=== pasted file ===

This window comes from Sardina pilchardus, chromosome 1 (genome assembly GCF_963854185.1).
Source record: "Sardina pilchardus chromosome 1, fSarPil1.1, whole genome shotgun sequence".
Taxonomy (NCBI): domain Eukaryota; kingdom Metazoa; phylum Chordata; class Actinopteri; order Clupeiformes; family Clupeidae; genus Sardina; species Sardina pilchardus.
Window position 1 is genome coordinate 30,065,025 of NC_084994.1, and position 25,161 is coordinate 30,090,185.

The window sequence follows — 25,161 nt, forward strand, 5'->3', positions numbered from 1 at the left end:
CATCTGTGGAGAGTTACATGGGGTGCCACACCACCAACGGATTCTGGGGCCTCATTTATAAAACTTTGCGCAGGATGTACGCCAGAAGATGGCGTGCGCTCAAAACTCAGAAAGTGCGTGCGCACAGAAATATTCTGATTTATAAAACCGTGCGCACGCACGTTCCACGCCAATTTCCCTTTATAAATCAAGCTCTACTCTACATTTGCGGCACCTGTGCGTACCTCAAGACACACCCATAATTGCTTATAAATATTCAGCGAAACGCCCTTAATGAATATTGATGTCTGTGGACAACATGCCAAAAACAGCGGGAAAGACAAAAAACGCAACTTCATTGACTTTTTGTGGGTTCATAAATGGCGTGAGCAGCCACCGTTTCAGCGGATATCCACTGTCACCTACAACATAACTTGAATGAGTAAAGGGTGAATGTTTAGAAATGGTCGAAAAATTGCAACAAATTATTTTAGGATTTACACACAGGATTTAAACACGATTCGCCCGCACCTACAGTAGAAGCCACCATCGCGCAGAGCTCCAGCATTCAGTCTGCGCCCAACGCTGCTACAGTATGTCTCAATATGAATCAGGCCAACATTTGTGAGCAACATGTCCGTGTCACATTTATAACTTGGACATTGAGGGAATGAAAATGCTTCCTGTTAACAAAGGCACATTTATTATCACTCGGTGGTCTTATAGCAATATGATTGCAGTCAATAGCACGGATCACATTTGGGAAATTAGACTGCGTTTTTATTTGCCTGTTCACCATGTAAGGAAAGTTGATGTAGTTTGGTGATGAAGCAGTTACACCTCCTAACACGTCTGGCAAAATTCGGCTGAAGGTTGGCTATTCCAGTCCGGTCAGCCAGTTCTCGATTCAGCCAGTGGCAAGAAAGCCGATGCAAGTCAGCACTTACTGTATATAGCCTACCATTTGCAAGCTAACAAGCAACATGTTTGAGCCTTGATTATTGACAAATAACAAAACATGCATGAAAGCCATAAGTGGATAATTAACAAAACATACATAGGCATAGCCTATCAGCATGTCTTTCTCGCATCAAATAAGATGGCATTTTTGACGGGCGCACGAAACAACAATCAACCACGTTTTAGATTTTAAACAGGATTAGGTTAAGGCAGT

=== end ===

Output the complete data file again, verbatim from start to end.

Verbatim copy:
This window comes from Sardina pilchardus, chromosome 1 (genome assembly GCF_963854185.1).
Source record: "Sardina pilchardus chromosome 1, fSarPil1.1, whole genome shotgun sequence".
Taxonomy (NCBI): domain Eukaryota; kingdom Metazoa; phylum Chordata; class Actinopteri; order Clupeiformes; family Clupeidae; genus Sardina; species Sardina pilchardus.
Window position 1 is genome coordinate 30,065,025 of NC_084994.1, and position 25,161 is coordinate 30,090,185.

The window sequence follows — 25,161 nt, forward strand, 5'->3', positions numbered from 1 at the left end:
CATCTGTGGAGAGTTACATGGGGTGCCACACCACCAACGGATTCTGGGGCCTCATTTATAAAACTTTGCGCAGGATGTACGCCAGAAGATGGCGTGCGCTCAAAACTCAGAAAGTGCGTGCGCACAGAAATATTCTGATTTATAAAACCGTGCGCACGCACGTTCCACGCCAATTTCCCTTTATAAATCAAGCTCTACTCTACATTTGCGGCACCTGTGCGTACCTCAAGACACACCCATAATTGCTTATAAATATTCAGCGAAACGCCCTTAATGAATATTGATGTCTGTGGACAACATGCCAAAAACAGCGGGAAAGACAAAAAACGCAACTTCATTGACTTTTTGTGGGTTCATAAATGGCGTGAGCAGCCACCGTTTCAGCGGATATCCACTGTCACCTACAACATAACTTGAATGAGTAAAGGGTGAATGTTTAGAAATGGTCGAAAAATTGCAACAAATTATTTTAGGATTTACACACAGGATTTAAACACGATTCGCCCGCACCTACAGTAGAAGCCACCATCGCGCAGAGCTCCAGCATTCAGTCTGCGCCCAACGCTGCTACAGTATGTCTCAATATGAATCAGGCCAACATTTGTGAGCAACATGTCCGTGTCACATTTATAACTTGGACATTGAGGGAATGAAAATGCTTCCTGTTAACAAAGGCACATTTATTATCACTCGGTGGTCTTATAGCAATATGATTGCAGTCAATAGCACGGATCACATTTGGGAAATTAGACTGCGTTTTTATTTGCCTGTTCACCATGTAAGGAAAGTTGATGTAGTTTGGTGATGAAGCAGTTACACCTCCTAACACGTCTGGCAAAATTCGGCTGAAGGTTGGCTATTCCAGTCCGGTCAGCCAGTTCTCGATTCAGCCAGTGGCAAGAAAGCCGATGCAAGTCAGCACTTACTGTATATAGCCTACCATTTGCAAGCTAACAAGCAACATGTTTGAGCCTTGATTATTGACAAATAACAAAACATGCATGAAAGCCATAAGTGGATAATTAACAAAACATACATAGGCATAGCCTATCAGCATGTCTTTCTCGCATCAAATAAGATGGCATTTTTGACGGGCGCACGAAACAACAATCAACCACGTTTTAGATTTTAAACAGGATTAGGTTAAGGCAGT